Bandai Namco Understands Niche Games Better Than Any Other Third-Party Publisher

One cursory glance at Bandai Namco Entertainment's lineup of games releasing this year, and it would seem like a mishmash of disparate franchises that have nothing to do with each other. Pac-Man, plus the Souls series, plus racing simulators, plus anime-licensed games? What the hell is going on with this lineup?

It's a combination of properties that should give any publisher a headache. I mean, diversification is one thing, but on paper, these niche titles wouldn't seem to sustain any publisher for as long as it has for Bandai Namco. That the company is by and large a Japanese publisher, in an industry where console gaming is no longer a primary focus in Japan, makes Bandai Namco's resilience only more impressive.

What Bandai Namco understands arguably more than any of its competitors is the strength of the hardcore communities supporting each of its franchises. Pac-Man, which is admittedly quite casual but has a particularly dedicated following, needs no introduction and is one of only a handful of icons who has survived through the days past the arcade. Bandai Namco knows how to bank on this recognizable series, now celebrating its 30th anniversary, with Bud Light commercials, the Pac-Man-inspired Chicago bar 257, and the upcoming movie Pixels. The new Pac-Man titles in the form of Battle Royale arcade cabinets and Championship Editions downloadables are no slouch either. And the Pac-Man community has supported them ever since.

Then comes the bevy of video game franchises based on anime properties mainly from Shonen Jump. Say what you will about what seems to be the umpteenth Naruto, Dragon Ball, and One Piece brawler or hack-'n'-slash game. Though they are typically panned across the board of critics for being mediocre annualized franchises, they deliver when it comes to that its fans want, so much so that the video games have lived far past the source material.

Some people fear that Naruto will fade into the distance now that the manga is technically over, but if Dragon Ball is any indication (and Naruto has a lot of staying power), this is hardly the end of Naruto video games as we know it. Believe it. Bandai Namco has carved out a sustainable monopoly on anime video games, and with the publisher's burgeoning participation in video game conventions across Latin America (where anime is a lucrative market), it shows no sign of stopping for this console generation. Dragon Ball Xenoverse has already raked in over 2 million copies alone. So long as Bandai Namco is tied to popular Japanese anime, it will continue to have a strong base that it can rely on.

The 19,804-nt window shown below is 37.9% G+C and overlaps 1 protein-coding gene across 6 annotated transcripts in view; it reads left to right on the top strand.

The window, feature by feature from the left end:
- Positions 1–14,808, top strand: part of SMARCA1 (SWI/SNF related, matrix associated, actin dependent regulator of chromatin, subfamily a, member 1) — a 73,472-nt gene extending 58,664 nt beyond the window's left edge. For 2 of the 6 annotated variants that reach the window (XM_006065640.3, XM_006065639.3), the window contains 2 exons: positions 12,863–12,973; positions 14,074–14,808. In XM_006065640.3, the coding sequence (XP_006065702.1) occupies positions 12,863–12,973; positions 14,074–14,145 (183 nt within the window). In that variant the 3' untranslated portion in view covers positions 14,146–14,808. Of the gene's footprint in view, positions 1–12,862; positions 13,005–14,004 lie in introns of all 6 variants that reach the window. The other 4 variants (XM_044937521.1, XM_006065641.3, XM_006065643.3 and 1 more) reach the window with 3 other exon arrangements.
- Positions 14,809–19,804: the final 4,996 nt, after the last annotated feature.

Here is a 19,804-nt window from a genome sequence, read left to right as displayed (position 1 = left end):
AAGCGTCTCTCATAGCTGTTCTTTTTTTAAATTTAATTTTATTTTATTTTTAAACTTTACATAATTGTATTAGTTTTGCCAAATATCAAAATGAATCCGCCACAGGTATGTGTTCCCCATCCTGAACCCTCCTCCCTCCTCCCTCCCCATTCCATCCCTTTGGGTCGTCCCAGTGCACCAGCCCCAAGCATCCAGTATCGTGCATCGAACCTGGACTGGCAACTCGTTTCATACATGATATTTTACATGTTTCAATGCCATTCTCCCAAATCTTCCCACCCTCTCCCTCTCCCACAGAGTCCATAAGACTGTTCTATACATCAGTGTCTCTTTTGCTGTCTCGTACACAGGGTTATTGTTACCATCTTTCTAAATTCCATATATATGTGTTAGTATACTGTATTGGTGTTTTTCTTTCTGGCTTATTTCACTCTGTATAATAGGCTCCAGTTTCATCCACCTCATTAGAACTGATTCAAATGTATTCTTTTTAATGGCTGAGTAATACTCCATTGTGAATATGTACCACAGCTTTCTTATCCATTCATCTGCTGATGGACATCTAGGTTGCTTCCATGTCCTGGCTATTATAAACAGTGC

Bandai Namco is also banking on numerous racing simulators, more than merely a single franchise. Where most other publishers would reach for more general arcade racers, Bandai Namco targets the more hardcore crowd who want realistic driving mechanics. We have Project CARS, a crowdfunded simulation racer that has almost everything it takes to compete with the likes of Gran Turismo and Forza Motorsport. Following its release on May 6, Codemasters' upcoming F1 2015 then follows in June, with the franchise finally taking advantage of the power of new-gen consoles.

Last but not least is Sebastian Loeb's Rally Evo, a new IP featuring the world-class French racer of the same name in a rally racing title. Though it's still in early development and it's rather rough around the corners from what I've played in the demo, Bandai Namco is doubling down on its investment in the genre, catching international racing fans who can't wait for first-party simulation titles.

Then of course there's the Souls series whose popularity has pushed it beyond the "niche" barrier (which FromSoftware's Bloodborne has done as our own Jonathan Leack suggested). The lastest figures have Dark Souls II selling over 2.5 million copies, which is stupendous given that the series began as a strange but arduously difficult Japanese title with a small hardcore following.

Now, both critics and gamers agree that the Souls series is among the most outstanding franchises on the market and that FromSoftware is one of the pivotal developers that have brought difficulty back into the modern gaming. Under Bandai Namco's wing (Demon's Souls was published by Bandai Namco in EU territories), the Souls community has grown to the point that FromSoftware can bank on its hardcore following and can pretty much do no wrong.

Even though its catalogue isn't comprised of triple-A franchises, Bandai Namco is consistent and has shown financial growth in the past few years, with its stock price growing about 250% since April 2012. While other Japanese developers have declined with the waning Japanese console market over the last decade, Bandai Namco's commitment to niche genres and hardcore followings has carried it carefully through a tumultuous console generation, and its equal commitment to Latin American territories has grown its anime and racing fanbase. Bandai Namco remains one of the few counter-examples of a Japanese video game publisher that is not only weathering the storm, but excelling in spite of it.